Shamas said that the renewal process — which he called “stressful and even Kafkaesque” — can deter academics from accepting positions in the West Bank in the first place. “They can’t tell if they will be permitted to complete their teaching contracts or their research,” Shamas said. “All of this makes it very difficult to recruit faculty, to plan academic terms.”

Palestinian University administrators interviewed by Right To Enter bemoaned the lack of foreign academics among their faculties. They say their schools need more foreign scholars to end dire teacher shortages, set up advanced degree programs and import cutting-edge teaching methods from abroad.


The Jewish Daily Forward welcomes reader comments in order to promote thoughtful discussion on issues of importance to the Jewish community. In the interest of maintaining a civil forum, The Jewish Daily Forwardrequires that all commenters be appropriately respectful toward our writers, other commenters and the subjects of the articles. Vigorous debate and reasoned critique are welcome; name-calling and personal invective are not. While we generally do not seek to edit or actively moderate comments, our spam filter prevents most links and certain key words from being posted and The Jewish Daily Forward reserves the right to remove comments for any reason.





Find us on Facebook!
  • Step into the Iron Dome with Tuvia Tenenbom.
  • What do you think of Wonder Woman's new look?
  • "She said that Ruven Barkan, a Conservative rabbi, came into her classroom, closed the door and turned out the lights. He asked the class of fourth graders to lie on the floor and relax their bodies. Then, he asked them to pray for abused children." Read Paul Berger's compelling story about a #Savannah community in turmoil:
  • “Everything around me turns orange, then a second of silence, then a bomb goes off!" First installment of Walid Abuzaid’s account of the war in #Gaza:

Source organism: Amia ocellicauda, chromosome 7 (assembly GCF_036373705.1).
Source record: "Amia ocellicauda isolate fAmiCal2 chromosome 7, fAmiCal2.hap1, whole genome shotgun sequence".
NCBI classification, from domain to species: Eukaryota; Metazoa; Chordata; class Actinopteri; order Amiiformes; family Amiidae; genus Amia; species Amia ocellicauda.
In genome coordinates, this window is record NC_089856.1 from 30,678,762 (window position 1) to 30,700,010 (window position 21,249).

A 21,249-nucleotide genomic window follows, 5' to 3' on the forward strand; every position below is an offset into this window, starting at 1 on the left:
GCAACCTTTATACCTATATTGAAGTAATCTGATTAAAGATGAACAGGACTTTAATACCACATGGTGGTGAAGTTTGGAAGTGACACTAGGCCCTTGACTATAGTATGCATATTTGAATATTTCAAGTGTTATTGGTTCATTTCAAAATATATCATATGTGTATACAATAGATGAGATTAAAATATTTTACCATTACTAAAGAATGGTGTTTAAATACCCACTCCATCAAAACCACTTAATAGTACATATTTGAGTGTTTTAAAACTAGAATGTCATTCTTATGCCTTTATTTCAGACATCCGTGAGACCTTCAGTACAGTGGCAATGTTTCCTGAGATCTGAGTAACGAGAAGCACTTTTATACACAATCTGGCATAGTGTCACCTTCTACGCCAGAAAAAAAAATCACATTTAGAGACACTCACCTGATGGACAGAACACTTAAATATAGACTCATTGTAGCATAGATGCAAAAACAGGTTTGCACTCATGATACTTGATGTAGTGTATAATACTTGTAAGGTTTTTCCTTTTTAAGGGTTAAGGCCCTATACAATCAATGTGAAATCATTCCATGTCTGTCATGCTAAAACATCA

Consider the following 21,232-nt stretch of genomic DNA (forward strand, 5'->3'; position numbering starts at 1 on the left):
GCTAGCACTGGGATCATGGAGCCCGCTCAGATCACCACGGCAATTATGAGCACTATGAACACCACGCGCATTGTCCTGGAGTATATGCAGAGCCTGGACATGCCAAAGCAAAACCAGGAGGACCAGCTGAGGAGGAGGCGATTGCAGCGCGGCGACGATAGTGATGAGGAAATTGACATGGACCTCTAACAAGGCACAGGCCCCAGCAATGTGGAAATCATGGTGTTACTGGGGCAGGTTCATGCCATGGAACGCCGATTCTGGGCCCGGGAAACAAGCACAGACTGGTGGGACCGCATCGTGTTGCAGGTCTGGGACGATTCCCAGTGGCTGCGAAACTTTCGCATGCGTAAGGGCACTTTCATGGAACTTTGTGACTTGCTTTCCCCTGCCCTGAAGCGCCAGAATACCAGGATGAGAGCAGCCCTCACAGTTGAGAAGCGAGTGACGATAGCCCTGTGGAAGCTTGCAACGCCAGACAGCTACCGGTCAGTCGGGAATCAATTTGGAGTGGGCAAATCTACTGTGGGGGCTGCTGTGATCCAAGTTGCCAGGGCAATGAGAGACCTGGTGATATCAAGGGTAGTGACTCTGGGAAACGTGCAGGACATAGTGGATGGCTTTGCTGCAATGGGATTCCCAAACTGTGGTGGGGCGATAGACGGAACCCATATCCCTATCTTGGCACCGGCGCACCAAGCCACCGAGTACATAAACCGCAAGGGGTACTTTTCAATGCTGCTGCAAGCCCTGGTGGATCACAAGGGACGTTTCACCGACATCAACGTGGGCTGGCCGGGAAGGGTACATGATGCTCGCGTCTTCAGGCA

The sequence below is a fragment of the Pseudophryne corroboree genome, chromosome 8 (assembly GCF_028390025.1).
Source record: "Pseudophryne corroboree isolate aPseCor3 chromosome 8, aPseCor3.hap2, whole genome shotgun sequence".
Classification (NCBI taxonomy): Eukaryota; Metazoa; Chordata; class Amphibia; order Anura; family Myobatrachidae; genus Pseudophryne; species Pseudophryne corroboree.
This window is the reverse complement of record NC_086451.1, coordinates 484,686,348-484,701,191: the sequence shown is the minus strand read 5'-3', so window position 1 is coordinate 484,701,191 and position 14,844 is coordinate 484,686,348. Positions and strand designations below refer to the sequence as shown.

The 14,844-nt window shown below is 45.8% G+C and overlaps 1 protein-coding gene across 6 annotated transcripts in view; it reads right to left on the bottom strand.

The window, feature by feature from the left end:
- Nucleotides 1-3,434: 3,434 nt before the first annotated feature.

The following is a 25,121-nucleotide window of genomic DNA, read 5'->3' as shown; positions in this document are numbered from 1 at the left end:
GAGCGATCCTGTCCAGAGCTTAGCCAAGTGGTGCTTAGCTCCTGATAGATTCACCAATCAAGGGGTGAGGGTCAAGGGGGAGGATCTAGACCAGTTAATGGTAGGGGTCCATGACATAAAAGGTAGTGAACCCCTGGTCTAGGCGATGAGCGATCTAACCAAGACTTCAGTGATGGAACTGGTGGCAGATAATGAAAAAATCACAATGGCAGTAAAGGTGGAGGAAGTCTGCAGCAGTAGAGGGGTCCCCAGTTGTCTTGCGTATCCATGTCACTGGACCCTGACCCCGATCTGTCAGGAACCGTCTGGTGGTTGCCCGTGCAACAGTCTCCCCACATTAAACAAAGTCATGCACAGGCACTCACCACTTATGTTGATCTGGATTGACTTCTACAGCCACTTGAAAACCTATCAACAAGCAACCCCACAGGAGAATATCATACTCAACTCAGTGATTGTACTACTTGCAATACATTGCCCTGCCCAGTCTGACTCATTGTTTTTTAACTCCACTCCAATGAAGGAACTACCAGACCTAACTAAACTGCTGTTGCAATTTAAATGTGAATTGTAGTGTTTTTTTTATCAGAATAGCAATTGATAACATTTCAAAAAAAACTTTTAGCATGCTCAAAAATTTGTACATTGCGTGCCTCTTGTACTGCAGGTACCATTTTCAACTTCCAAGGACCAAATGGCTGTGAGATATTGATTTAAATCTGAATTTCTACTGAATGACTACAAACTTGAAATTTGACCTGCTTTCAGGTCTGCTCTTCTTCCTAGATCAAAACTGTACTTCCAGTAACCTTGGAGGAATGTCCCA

• Is boredom un-Jewish?
  • Let's face it: there's really only one Katz's Delicatessen.
  • "Dear Diaspora Jews, I’m sorry to break it to you, but you can’t have it both ways. You can’t insist that every Jew is intrinsically part of the Israeli state and that Jews are also intrinsically separate from, and therefore not responsible for, the actions of the Israeli state." Do you agree?
  • Are Michelangelo's paintings anti-Semitic? Meet the Jews of the Sistine Chapel: http://jd.fo/i4UDl
  • What does the Israel-Hamas war look like through Haredi eyes?
  • Was Israel really shocked to find there are networks of tunnels under Gaza?
  • “Going to Berlin, I had a sense of something waiting there for me. I was searching for something and felt I could unlock it by walking the streets where my grandfather walked and where my father grew up.”
  • How can 3 contradictory theories of Yiddish co-exist? Share this with Yiddish lovers!
  • "We must answer truthfully: Has a drop of all this bloodshed really helped bring us to a better place?”
  • "There are two roads. We have repeatedly taken the one more traveled, and that has made all the difference." Dahlia Scheindlin looks at the roots of Israel's conflict with Gaza.
  • Shalom, Cooperstown! Cooperstown Jewish mayor Jeff Katz and Jeff Idelson, director of the National Baseball Hall of Fame, work together to oversee induction weekend.
  • from-cache

Would you like to receive updates about new stories?




















We will not share your e-mail address or other personal information.

Already subscribed? Manage your subscription.